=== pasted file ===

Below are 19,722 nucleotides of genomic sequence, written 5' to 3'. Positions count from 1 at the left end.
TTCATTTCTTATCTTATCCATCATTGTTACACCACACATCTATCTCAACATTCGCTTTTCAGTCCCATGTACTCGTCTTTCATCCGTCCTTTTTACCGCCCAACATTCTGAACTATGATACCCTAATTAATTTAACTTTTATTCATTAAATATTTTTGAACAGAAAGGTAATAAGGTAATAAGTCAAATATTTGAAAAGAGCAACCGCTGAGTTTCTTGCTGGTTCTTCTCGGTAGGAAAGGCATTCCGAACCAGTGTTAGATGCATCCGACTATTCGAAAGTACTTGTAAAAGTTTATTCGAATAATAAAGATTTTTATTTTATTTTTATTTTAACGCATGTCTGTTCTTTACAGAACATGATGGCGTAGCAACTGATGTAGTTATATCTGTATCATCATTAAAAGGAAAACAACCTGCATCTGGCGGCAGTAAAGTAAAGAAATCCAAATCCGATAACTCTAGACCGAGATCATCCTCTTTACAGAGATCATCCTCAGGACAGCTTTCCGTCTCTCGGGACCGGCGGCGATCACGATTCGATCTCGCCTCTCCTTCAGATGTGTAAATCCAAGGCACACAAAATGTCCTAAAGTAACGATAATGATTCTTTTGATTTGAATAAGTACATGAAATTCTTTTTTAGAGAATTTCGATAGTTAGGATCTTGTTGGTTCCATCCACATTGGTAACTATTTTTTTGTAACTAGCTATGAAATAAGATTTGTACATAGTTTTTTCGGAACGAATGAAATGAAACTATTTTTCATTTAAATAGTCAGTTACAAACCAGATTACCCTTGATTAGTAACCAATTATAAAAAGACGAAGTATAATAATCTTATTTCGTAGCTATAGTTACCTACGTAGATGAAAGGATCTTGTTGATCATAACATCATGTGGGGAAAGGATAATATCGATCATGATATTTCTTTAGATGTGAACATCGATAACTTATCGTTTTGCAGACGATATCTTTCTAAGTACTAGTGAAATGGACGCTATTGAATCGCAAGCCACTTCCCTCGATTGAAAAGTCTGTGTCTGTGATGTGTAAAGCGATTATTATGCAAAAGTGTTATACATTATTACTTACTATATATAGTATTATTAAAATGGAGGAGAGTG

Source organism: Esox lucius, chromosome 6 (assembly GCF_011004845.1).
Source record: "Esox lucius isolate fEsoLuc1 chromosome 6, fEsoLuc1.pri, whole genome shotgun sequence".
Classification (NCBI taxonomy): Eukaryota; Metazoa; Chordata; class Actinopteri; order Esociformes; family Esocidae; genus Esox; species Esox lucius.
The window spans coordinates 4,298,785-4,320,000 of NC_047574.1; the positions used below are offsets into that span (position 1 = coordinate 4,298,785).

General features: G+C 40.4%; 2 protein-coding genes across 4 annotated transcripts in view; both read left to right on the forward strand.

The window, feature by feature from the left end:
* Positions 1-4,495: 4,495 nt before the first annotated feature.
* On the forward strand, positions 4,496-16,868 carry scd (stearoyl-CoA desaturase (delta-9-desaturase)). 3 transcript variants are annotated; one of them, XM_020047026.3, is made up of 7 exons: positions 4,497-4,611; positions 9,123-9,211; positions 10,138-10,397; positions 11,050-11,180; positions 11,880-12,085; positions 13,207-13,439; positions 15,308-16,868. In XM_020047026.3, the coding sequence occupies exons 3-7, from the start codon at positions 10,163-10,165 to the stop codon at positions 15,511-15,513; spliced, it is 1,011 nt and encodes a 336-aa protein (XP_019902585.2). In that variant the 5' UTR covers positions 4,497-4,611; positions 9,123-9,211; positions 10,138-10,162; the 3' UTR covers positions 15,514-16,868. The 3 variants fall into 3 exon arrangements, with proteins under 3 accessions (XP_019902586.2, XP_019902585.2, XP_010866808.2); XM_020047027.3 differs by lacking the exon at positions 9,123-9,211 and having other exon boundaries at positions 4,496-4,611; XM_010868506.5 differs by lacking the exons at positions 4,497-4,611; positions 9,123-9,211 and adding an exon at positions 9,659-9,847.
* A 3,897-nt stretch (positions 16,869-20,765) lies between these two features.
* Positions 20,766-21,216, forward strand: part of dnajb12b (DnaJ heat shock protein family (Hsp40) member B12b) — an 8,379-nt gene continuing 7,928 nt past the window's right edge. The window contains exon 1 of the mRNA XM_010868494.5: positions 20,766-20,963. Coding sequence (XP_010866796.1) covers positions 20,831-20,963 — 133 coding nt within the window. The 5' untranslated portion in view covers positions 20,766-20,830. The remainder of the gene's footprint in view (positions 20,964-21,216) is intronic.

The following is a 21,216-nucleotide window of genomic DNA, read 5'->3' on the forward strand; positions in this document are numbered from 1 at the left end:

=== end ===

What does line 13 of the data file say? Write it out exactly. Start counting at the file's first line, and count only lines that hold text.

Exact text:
The following is a 21,216-nucleotide window of genomic DNA, read 5'->3' on the forward strand; positions in this document are numbered from 1 at the left end: